According to a new study taking selfies on a daily basis could mean you have a serious addiction which may indicate mental health problems.

A hooded person taking selfie
What does taking selfies say about you?

(— January 9, 2018) –How many selfies per day is considered normal?

According to psychologists, taking selfies has become a genuine disorder which indicates a mental issue of a person being addicted to self-promoting on Social networks.

The obsessive taking of selfies was initially mentioned as an addiction in the form of a hoax, however, the fake report propelled scientists to look closer at the topic. Psychologists Dr Janarthanan Balakrishnan and Dr Mark D. Griffiths from Nottingham Trent University conducted an actual survey that showed how deep the rabbit hole goes.

The study conducted on 625 university students revealed that there are layers in the obsessive selfie taking which psychologists rate under 3 levels of abuse: borderline, acute, and chronic – and they developed the Selfitis Behavior Scale.

‘Borderline’ cases are defined as people who take selfies three times a day (at a minimum), but do not post them on social media. ‘Acute’ sufferers actually post the selfies they take, and those suffering in the ‘chronic’ category of the condition feel compelled to take selfies round the clock and post pictures online more than six times a day.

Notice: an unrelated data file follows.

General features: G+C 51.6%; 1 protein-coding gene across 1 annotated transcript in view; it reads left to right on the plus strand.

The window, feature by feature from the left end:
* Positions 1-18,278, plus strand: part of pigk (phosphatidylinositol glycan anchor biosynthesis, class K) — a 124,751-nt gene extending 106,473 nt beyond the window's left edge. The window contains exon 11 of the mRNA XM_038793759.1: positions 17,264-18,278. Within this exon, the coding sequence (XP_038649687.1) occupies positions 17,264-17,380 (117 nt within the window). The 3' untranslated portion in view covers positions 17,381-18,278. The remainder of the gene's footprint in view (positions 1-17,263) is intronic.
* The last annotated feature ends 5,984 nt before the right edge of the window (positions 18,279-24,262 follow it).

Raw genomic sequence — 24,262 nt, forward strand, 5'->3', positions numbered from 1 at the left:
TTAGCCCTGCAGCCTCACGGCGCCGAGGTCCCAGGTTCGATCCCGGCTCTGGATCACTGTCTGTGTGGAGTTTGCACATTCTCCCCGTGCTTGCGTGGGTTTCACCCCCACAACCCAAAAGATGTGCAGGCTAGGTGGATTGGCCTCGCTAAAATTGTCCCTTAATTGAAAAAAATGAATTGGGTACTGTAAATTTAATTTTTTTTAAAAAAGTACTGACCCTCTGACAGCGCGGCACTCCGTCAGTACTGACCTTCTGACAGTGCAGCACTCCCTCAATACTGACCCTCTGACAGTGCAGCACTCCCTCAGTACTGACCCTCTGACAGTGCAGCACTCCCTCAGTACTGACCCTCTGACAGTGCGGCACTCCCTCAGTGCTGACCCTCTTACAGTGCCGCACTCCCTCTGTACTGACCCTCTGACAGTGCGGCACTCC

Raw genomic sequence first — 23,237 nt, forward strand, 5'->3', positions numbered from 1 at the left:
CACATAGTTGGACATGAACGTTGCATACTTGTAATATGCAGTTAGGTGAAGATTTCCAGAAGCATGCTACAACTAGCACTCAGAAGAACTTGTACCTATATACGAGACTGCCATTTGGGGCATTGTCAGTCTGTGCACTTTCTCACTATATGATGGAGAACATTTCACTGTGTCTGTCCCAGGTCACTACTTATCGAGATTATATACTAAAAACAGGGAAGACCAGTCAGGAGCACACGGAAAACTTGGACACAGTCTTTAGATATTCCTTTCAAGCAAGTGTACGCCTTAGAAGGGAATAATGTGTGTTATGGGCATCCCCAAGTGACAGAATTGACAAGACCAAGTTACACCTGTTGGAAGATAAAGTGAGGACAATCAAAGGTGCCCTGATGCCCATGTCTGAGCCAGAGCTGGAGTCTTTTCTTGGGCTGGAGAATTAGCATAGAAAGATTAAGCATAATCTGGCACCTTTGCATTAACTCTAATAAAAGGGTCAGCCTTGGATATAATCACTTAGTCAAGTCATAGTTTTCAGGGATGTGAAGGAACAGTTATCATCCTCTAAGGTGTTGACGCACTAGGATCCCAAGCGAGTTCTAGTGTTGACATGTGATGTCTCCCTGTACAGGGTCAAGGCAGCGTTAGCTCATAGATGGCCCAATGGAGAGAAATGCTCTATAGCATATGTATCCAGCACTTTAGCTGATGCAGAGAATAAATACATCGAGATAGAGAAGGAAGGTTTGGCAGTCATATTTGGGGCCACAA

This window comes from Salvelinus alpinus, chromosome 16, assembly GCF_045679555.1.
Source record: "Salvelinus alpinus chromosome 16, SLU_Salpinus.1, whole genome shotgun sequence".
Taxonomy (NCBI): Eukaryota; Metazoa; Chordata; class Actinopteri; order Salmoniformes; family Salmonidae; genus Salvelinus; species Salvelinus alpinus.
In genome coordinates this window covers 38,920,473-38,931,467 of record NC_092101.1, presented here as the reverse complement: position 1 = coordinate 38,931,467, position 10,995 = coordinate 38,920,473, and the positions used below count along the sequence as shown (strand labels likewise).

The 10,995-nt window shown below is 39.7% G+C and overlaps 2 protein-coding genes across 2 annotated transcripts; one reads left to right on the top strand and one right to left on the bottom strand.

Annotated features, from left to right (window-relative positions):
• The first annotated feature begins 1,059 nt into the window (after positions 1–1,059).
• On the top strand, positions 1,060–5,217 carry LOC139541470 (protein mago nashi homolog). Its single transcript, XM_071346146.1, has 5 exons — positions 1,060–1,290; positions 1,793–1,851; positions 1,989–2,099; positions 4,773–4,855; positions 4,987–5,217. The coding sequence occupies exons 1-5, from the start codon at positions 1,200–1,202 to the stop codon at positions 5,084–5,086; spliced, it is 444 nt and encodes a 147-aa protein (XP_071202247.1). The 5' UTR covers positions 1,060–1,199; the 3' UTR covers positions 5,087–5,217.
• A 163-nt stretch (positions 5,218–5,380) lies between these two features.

“Typically, those with the condition suffer from a lack of self-confidence and are seeking to ‘fit in’ with those around them,” said Dr Balakrishnan, the coauthor of the survey, adding that obsessive selfie taking subjects “may display symptoms similar to other potentially addictive behaviors.”

There are, however, authorities in scientific circles who deeply oppose qualifying obsessive selfie taking a medical condition. According to Sir Simon Wessely, Professor of Psychological Medicine at King’s College London, the research paper itself is an “academic selfie.”

“The research suggests that people take selfies to improve their mood, draw attention to themselves, increase their self-confidence and connect with their environment,” he said.

Spokesman for the Royal College of Psychiatrists Dr Mark Salter backed Wessely’s skepticism saying that obsessive behavior is too complex to be easily qualified for people who are posting a lot of selfies.

“There is a tendency to try and label a whole range of complicated and complex human behaviors with a single word,” Dr Slater said. “But that is dangerous because it can give something reality where it really has none,” he added.

Is modern psychiatry readiness for a new digital age full of related mental conditions is yet to be officially accepted. By now, psychologists have classified several new conditions such as Nomophobia – a fear of not being near a mobile phone, Technoference – which refers to a constant intrusion of technology in everyday life, or Cyberchondria – the compulsion of googling symptoms instead of visiting a doctor.